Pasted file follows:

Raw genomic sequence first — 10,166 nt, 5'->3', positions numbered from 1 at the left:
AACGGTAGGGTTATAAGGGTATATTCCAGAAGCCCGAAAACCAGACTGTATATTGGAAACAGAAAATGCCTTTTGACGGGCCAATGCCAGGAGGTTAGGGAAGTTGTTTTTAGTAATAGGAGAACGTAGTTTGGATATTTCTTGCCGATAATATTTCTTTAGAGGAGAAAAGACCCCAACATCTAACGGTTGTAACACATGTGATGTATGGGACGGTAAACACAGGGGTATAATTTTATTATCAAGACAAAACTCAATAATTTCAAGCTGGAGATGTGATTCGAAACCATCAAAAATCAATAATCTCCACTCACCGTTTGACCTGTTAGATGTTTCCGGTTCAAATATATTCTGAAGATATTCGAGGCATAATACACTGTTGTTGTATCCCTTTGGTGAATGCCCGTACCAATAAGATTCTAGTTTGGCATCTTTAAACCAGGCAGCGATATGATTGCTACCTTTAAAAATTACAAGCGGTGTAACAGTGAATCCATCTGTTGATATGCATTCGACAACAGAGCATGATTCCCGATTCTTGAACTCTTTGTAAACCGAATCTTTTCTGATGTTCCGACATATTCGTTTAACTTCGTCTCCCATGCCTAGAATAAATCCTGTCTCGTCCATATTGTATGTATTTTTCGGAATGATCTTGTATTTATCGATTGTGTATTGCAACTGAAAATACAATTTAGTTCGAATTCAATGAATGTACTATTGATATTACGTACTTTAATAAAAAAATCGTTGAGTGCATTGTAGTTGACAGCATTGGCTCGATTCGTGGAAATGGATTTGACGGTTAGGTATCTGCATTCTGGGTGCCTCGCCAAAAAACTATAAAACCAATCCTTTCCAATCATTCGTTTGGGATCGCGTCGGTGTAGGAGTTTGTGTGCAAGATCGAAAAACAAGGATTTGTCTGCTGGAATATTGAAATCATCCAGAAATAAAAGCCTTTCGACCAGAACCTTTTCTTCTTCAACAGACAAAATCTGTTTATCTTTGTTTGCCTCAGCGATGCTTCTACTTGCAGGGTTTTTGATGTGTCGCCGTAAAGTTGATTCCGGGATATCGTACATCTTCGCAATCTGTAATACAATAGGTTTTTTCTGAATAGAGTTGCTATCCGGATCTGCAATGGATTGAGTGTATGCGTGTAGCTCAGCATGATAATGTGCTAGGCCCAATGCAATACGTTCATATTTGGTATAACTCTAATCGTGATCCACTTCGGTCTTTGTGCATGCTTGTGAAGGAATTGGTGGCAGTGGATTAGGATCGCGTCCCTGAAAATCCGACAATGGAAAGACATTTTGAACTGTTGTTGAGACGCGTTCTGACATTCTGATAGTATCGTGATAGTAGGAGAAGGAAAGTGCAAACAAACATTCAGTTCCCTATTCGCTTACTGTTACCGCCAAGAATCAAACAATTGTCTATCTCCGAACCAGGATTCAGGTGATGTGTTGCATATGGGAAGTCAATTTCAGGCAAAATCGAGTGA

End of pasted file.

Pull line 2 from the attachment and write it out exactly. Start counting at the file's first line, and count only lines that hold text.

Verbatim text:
AACGGTAGGGTTATAAGGGTATATTCCAGAAGCCCGAAAACCAGACTGTATATTGGAAACAGAAAATGCCTTTTGACGGGCCAATGCCAGGAGGTTAGGGAAGTTGTTTTTAGTAATAGGAGAACGTAGTTTGGATATTTCTTGCCGATAATATTTCTTTAGAGGAGAAAAGACCCCAACATCTAACGGTTGTAACACATGTGATGTATGGGACGGTAAACACAGGGGTATAATTTTATTATCAAGACAAAACTCAATAATTTCAAGCTGGAGATGTGATTCGAAACCATCAAAAATCAATAATCTCCACTCACCGTTTGACCTGTTAGATGTTTCCGGTTCAAATATATTCTGAAGATATTCGAGGCATAATACACTGTTGTTGTATCCCTTTGGTGAATGCCCGTACCAATAAGATTCTAGTTTGGCATCTTTAAACCAGGCAGCGATATGATTGCTACCTTTAAAAATTACAAGCGGTGTAACAGTGAATCCATCTGTTGATATGCATTCGACAACAGAGCATGATTCCCGATTCTTGAACTCTTTGTAAACCGAATCTTTTCTGATGTTCCGACATATTCGTTTAACTTCGTCTCCCATGCCTAGAATAAATCCTGTCTCGTCCATATTGTATGTATTTTTCGGAATGATCTTGTATTTATCGATTGTGTATTGCAACTGAAAATACAATTTAGTTCGAATTCAATGAATGTACTATTGATATTACGTACTTTAATAAAAAAATCGTTGAGTGCATTGTAGTTGACAGCATTGGCTCGATTCGTGGAAATGGATTTGACGGTTAGGTATCTGCATTCTGGGTGCCTCGCCAAAAAACTATAAAACCAATCCTTTCCAATCATTCGTTTGGGATCGCGTCGGTGTAGGAGTTTGTGTGCAAGATCGAAAAACAAGGATTTGTCTGCTGGAATATTGAAATCATCCAGAAATAAAAGCCTTTCGACCAGAACCTTTTCTTCTTCAACAGACAAAATCTGTTTATCTTTGTTTGCCTCAGCGATGCTTCTACTTGCAGGGTTTTTGATGTGTCGCCGTAAAGTTGATTCCGGGATATCGTACATCTTCGCAATCTGTAATACAATAGGTTTTTTCTGAATAGAGTTGCTATCCGGATCTGCAATGGATTGAGTGTATGCGTGTAGCTCAGCATGATAATGTGCTAGGCCCAATGCAATACGTTCATATTTGGTATAACTCTAATCGTGATCCACTTCGGTCTTTGTGCATGCTTGTGAAGGAATTGGTGGCAGTGGATTAGGATCGCGTCCCTGAAAATCCGACAATGGAAAGACATTTTGAACTGTTGTTGAGACGCGTTCTGACATTCTGATAGTATCGTGATAGTAGGAGAAGGAAAGTGCAAACAAACATTCAGTTCCCTATTCGCTTACTGTTACCGCCAAGAATCAAACAATTGTCTATCTCCGAACCAGGATTCAGGTGATGTGTTGCATATGGGAAGTCAATTTCAGGCAAAATCGAGTGA